Now the Queen Can Go Back to Ruling Britain and 15 Other Nations*
By Corinne Purtill
On Friday, there was only one thing left for Prime Minister David Cameron to do before officially returning to work after his party’s victory in the polls — go ask the queen for permission to form the next government.
Cameron had just arrived at Buckingham Palace when the BBC announced the Conservative Party’s 326th confirmed seat in the House of Commons. That’s the number needed to give them an outright majority.
Cameron is the 12th prime minister the 89-year-old monarch has given her blessing to in almost 63 years on the throne.
The Conservative Party leader remains the United Kingdom’s head of government. The head of state, Queen Elizabeth II, has been in office since 1952.
Her role in British politics is ceremonial, yes, but constitutionally necessary.
Technically, it’s the queen’s government. She signs all the laws. She gives prime ministers permission to resign and permission to form a government.
But at the same time, UK law and custom keeps the monarch floating above politics, descending only to give the royal stamp on things.
During the election campaign itself, the queen goes to great lengths to stay as far away from politicking as possible to maintain her neutrality. Legally, she can vote. In practice, she doesn’t.
While Britons voted Thursday, Elizabeth holed up in Windsor Castle, about 50 miles west of London.
When the Conservatives’ likely win became clear Friday morning, she traveled to Buckingham Palace in London to await Cameron’s visit.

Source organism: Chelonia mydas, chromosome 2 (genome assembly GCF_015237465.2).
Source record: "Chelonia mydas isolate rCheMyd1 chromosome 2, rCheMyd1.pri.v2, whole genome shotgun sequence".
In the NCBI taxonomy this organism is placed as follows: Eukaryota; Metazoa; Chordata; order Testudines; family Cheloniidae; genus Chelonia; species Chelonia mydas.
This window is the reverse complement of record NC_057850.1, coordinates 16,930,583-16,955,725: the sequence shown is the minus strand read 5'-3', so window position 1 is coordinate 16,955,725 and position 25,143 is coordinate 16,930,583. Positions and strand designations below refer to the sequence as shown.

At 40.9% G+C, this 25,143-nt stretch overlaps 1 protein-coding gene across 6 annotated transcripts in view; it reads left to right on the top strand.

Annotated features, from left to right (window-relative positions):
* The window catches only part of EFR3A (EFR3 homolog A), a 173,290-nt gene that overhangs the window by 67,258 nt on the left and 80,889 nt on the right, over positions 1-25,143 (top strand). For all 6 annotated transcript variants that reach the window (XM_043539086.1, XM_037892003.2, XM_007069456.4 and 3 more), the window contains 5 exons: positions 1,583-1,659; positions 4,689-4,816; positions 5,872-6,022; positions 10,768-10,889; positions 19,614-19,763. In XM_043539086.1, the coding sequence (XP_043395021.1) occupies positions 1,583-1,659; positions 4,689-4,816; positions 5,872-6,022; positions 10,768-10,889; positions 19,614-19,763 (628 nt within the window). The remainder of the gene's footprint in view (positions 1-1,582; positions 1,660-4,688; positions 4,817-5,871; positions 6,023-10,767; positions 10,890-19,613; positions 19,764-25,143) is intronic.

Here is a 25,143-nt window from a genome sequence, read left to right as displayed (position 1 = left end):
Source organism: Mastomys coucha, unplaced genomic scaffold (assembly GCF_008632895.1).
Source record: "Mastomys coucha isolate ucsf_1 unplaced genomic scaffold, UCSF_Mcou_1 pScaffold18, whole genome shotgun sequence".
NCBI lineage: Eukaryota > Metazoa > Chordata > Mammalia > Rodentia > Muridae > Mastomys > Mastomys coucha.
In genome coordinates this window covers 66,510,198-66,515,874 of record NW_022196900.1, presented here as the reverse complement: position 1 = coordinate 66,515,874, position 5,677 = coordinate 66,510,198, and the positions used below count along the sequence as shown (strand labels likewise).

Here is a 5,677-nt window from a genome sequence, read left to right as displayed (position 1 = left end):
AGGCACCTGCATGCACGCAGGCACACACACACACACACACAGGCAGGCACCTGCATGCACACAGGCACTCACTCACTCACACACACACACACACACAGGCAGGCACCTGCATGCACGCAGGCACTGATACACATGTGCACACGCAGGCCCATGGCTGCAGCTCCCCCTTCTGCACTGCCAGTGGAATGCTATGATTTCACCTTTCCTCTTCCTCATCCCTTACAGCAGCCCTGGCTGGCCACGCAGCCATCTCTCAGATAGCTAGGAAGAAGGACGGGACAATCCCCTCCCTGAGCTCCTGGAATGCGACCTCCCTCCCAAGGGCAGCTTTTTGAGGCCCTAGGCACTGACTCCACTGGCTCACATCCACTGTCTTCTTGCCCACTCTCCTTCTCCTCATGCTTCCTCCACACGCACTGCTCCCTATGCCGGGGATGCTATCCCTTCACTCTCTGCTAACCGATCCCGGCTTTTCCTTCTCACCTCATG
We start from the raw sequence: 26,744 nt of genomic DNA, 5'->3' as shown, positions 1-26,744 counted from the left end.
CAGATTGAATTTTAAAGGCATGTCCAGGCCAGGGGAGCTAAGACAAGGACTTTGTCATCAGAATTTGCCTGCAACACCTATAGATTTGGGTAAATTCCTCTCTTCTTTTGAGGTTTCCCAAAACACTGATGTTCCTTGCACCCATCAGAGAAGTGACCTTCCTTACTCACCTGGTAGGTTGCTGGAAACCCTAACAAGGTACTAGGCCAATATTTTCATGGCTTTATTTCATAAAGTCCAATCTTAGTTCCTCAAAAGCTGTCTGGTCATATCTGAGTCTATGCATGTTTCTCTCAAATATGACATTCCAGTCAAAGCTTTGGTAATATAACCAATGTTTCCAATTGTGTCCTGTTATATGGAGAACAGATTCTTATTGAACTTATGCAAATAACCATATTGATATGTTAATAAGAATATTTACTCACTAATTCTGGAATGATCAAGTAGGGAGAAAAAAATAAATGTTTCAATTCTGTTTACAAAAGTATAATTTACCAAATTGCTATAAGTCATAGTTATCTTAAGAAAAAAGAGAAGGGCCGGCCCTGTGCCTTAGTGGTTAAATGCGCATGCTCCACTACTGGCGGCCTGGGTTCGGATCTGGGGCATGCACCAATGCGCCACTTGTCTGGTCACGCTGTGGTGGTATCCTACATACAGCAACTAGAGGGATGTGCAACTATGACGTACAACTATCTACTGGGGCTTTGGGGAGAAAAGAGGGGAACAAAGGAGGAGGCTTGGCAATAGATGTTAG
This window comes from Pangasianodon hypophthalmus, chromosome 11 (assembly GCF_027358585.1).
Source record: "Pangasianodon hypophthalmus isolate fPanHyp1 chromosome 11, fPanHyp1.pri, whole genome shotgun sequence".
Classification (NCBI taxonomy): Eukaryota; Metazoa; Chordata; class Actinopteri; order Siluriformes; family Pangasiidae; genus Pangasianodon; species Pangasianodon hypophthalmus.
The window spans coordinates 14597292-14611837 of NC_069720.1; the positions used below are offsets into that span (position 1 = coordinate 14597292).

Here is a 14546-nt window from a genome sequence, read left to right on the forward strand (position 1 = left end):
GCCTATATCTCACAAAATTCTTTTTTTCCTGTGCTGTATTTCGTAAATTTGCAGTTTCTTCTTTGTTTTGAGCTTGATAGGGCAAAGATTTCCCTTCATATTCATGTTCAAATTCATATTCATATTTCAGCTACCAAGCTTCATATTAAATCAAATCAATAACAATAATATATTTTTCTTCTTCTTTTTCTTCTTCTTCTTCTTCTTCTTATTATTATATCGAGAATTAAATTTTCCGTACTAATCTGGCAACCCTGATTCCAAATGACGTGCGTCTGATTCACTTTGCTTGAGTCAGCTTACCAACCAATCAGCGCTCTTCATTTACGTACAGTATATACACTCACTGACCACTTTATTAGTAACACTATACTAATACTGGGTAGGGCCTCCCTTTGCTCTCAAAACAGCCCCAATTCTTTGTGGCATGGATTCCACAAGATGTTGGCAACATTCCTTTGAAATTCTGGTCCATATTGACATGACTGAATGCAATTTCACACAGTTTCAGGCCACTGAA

No one thought it would be this tidy. For months, polls have predicted that no party would emerge a clear winner in the election. In the last election in 2010 it took five days to hammer out a coalition between the Conservatives and Liberal Democrats. Pollsters expected an equally messy result this year.
That’s not an issue now. On May 27, she’ll visit Parliament to read out the Queen’s Speech, the annual outline of what the government hopes to achieve that year. Unexpectedly, it’s already clear what that government will look like.
Despite Miliband’s loss, UK elections represent total Zionist victory
By Dr. David Duke
While Ed Miliband will not become Britain’s first Jewish Prime Minister since Benjamin Disraeli, it would be wrong to view the British election results as any kind of defeat for Jewish extremists. Britain’s Jews lined up squarely behind proven sabbath goy David Cameron to continue as prime minister of the UK, which has become a Zionist satellite in very close orbit. Cameron himself may only be one-eighth Jewish, but it was from that Jewish great-grandfather that he derives his inherited wealth, and he no doubt understands the financial clout of the self-chosen people.
Meanwhile, George Galloway, the courageous critic of Israel from the fledgling Respect Party, lost his seat in parliament. Nigel Farage, the leader of the United Kingdom Independence Party, also failed in his bid to give UKIP a seat in Parliament. Farage has been a campaigner against massive immigration, but he timidly declined to use his considerable soapbox to draw attention to Jewish domination of British politics and media.